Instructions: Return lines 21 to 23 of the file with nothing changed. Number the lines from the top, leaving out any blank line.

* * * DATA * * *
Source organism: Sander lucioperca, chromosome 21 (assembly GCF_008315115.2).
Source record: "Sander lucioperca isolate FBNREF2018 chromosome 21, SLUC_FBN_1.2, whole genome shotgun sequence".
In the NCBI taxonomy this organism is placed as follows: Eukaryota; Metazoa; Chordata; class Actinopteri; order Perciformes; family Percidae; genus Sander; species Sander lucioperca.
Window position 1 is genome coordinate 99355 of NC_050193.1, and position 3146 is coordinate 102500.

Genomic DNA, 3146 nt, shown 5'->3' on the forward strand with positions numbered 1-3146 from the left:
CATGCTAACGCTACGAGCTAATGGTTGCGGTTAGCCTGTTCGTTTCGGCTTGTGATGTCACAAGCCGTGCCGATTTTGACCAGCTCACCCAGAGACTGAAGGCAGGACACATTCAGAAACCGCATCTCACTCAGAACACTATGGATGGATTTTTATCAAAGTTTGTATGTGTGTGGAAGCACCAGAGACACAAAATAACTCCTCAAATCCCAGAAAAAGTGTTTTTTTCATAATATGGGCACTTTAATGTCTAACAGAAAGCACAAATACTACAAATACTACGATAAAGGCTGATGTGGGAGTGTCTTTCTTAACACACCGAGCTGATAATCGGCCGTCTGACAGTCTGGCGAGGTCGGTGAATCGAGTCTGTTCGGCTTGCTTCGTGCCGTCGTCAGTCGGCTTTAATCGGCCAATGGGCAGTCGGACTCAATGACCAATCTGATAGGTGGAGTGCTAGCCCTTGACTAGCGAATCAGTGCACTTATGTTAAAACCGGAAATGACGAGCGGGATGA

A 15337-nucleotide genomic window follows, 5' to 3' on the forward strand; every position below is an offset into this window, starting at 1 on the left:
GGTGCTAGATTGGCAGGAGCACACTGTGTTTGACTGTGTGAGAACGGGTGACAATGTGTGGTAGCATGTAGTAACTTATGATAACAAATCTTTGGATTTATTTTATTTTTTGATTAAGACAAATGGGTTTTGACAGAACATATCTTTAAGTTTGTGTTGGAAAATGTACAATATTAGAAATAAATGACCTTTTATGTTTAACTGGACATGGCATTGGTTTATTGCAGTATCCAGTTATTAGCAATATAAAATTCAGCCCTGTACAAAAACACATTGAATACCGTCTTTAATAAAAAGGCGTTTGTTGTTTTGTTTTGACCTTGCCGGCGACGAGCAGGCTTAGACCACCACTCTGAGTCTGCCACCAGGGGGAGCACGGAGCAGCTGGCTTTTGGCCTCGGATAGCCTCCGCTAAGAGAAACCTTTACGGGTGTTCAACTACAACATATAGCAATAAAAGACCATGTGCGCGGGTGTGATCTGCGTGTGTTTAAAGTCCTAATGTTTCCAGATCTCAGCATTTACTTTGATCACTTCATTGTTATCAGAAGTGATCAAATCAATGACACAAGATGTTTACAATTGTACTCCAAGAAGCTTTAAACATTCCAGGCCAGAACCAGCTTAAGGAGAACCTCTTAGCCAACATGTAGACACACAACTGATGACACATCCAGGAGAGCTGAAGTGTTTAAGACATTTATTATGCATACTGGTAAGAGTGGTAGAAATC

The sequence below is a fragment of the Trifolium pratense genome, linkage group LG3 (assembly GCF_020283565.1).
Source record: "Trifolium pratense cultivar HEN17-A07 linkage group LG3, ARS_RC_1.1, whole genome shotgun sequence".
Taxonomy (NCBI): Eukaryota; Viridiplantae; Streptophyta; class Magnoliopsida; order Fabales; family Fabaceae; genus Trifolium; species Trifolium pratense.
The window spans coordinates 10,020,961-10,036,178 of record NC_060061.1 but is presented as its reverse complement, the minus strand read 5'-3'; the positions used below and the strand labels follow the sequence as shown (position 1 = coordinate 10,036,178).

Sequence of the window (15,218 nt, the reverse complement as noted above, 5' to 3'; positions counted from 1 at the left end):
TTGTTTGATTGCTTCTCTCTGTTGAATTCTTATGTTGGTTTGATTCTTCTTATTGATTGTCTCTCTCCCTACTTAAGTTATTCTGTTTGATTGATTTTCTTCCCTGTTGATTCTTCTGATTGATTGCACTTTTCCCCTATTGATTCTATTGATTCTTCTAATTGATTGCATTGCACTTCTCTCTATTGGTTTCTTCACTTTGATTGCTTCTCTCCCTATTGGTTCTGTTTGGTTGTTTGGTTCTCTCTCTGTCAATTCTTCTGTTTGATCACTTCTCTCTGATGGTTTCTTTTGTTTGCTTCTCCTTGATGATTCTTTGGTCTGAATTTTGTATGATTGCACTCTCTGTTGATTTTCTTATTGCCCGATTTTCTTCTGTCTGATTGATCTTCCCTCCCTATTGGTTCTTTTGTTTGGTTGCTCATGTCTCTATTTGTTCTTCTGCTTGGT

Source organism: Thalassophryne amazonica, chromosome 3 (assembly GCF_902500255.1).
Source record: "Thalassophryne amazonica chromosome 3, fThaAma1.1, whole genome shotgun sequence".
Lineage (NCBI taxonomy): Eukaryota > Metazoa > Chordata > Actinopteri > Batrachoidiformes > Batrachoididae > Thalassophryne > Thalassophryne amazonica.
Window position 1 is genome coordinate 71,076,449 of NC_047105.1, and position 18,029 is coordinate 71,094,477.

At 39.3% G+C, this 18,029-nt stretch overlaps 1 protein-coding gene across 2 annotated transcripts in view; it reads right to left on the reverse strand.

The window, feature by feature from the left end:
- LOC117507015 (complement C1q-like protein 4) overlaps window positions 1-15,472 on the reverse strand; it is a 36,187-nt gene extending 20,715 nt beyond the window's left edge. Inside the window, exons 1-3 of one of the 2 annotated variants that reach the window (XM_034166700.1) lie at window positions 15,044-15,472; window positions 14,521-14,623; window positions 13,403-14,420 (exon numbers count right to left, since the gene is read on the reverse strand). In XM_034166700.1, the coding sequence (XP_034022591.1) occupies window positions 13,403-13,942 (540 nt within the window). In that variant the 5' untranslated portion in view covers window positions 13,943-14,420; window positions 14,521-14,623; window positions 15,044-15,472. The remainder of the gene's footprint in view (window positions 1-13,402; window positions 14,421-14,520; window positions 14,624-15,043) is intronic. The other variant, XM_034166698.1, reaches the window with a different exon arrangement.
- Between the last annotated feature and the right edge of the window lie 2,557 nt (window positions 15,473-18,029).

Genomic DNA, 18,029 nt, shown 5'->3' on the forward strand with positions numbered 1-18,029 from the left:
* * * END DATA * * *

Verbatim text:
- LOC117507015 (complement C1q-like protein 4) overlaps window positions 1-15,472 on the reverse strand; it is a 36,187-nt gene extending 20,715 nt beyond the window's left edge. Inside the window, exons 1-3 of one of the 2 annotated variants that reach the window (XM_034166700.1) lie at window positions 15,044-15,472; window positions 14,521-14,623; window positions 13,403-14,420 (exon numbers count right to left, since the gene is read on the reverse strand). In XM_034166700.1, the coding sequence (XP_034022591.1) occupies window positions 13,403-13,942 (540 nt within the window). In that variant the 5' untranslated portion in view covers window positions 13,943-14,420; window positions 14,521-14,623; window positions 15,044-15,472. The remainder of the gene's footprint in view (window positions 1-13,402; window positions 14,421-14,520; window positions 14,624-15,043) is intronic. The other variant, XM_034166698.1, reaches the window with a different exon arrangement.
- Between the last annotated feature and the right edge of the window lie 2,557 nt (window positions 15,473-18,029).

Genomic DNA, 18,029 nt, shown 5'->3' on the forward strand with positions numbered 1-18,029 from the left: